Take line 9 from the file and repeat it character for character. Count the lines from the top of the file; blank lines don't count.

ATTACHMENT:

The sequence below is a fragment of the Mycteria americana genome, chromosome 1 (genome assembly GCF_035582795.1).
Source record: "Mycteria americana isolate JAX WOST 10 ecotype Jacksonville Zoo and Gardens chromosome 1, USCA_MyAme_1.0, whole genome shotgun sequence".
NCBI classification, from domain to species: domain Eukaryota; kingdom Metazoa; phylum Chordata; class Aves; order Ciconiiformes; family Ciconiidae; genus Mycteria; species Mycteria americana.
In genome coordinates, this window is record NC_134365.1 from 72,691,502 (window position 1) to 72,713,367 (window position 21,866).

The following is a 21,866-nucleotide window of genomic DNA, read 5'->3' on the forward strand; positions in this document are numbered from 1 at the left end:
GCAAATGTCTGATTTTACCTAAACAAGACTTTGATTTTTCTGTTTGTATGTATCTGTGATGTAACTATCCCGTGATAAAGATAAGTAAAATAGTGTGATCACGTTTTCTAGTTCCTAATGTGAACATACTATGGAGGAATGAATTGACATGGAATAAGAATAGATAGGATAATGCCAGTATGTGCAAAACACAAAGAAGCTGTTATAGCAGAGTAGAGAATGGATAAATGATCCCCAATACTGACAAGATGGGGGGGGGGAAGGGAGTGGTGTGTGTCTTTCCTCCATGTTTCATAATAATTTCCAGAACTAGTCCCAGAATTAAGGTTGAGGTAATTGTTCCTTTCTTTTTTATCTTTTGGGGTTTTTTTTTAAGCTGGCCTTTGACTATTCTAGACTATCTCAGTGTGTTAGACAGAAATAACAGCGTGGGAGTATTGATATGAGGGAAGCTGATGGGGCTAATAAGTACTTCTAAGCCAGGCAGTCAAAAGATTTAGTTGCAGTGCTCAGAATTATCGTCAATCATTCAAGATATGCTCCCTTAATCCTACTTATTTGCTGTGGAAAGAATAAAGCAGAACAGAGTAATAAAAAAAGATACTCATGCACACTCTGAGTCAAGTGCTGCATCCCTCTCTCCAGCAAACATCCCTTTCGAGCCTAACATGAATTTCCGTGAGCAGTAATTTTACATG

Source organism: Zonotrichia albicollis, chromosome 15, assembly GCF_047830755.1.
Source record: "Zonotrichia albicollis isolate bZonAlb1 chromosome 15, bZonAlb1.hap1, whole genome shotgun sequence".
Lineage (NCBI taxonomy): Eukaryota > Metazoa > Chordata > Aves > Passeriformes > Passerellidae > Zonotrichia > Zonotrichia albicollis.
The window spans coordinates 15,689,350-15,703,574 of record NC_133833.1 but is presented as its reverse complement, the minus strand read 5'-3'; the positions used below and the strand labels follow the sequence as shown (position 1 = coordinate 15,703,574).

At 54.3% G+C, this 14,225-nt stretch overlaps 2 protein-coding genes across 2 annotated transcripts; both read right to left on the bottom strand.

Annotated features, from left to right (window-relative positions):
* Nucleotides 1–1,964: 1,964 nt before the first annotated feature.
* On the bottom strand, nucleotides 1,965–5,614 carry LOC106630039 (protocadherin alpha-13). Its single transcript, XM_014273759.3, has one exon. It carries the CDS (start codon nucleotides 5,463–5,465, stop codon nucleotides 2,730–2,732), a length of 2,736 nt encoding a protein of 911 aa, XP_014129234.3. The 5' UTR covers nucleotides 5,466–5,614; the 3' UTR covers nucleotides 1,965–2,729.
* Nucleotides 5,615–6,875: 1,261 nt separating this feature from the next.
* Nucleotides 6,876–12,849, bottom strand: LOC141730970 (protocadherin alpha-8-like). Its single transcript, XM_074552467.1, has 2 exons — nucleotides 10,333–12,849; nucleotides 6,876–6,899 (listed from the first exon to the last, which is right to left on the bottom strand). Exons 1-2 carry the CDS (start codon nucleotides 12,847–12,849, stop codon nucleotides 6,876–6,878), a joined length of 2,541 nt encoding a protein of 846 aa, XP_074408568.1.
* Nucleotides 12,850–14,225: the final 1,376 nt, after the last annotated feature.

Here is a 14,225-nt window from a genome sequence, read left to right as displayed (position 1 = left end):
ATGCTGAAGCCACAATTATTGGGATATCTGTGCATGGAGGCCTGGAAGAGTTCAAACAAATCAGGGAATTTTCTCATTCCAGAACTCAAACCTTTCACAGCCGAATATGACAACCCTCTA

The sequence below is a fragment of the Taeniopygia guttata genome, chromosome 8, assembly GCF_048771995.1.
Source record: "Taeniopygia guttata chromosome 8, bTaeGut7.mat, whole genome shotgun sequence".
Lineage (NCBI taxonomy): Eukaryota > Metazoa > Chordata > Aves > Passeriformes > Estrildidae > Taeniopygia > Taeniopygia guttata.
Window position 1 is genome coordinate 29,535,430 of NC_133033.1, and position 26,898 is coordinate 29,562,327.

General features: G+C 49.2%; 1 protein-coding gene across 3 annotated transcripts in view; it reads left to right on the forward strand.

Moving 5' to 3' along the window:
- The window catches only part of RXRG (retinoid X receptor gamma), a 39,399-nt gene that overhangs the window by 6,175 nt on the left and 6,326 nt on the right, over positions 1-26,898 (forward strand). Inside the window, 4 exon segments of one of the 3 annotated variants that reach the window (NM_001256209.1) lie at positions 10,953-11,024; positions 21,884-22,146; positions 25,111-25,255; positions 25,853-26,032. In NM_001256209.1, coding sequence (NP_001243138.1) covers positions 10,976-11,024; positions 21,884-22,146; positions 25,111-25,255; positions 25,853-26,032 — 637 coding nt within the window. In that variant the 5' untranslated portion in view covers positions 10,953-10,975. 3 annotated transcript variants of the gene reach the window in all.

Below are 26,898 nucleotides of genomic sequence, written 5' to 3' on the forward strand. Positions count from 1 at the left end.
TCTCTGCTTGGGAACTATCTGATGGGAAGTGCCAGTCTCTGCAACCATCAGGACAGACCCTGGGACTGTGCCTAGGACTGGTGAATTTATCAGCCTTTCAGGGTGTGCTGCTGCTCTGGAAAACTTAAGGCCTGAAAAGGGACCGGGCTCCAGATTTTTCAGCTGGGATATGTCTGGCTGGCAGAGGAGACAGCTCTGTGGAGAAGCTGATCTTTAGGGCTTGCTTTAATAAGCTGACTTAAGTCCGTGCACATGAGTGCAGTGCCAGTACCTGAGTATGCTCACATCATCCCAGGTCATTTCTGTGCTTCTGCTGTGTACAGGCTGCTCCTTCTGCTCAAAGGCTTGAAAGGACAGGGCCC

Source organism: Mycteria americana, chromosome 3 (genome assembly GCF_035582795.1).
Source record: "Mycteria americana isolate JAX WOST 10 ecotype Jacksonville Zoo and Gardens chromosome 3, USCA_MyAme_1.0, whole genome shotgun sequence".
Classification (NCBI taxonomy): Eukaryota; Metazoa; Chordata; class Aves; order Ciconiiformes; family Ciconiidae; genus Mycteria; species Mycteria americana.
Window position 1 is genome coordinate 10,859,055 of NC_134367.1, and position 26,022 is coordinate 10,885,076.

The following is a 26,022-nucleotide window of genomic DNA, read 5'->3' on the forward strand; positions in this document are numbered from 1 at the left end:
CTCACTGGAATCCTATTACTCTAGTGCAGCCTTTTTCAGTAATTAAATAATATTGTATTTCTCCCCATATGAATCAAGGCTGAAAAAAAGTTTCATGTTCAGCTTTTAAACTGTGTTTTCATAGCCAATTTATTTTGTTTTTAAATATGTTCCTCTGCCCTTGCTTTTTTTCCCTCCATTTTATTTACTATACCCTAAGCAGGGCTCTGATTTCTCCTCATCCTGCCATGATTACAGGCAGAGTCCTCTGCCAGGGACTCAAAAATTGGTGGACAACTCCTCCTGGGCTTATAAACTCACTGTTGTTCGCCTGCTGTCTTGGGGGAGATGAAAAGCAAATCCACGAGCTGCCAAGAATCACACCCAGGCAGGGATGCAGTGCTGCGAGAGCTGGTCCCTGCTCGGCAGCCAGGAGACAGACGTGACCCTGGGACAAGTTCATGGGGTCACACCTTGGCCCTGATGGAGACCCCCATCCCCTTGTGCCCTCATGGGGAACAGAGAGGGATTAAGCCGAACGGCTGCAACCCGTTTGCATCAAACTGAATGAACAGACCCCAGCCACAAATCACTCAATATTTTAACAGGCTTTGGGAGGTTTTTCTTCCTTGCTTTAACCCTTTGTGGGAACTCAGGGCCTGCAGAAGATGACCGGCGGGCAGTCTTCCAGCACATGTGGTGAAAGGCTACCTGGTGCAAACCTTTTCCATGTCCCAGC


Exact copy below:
Lineage (NCBI taxonomy): Eukaryota > Metazoa > Chordata > Aves > Passeriformes > Passerellidae > Zonotrichia > Zonotrichia albicollis.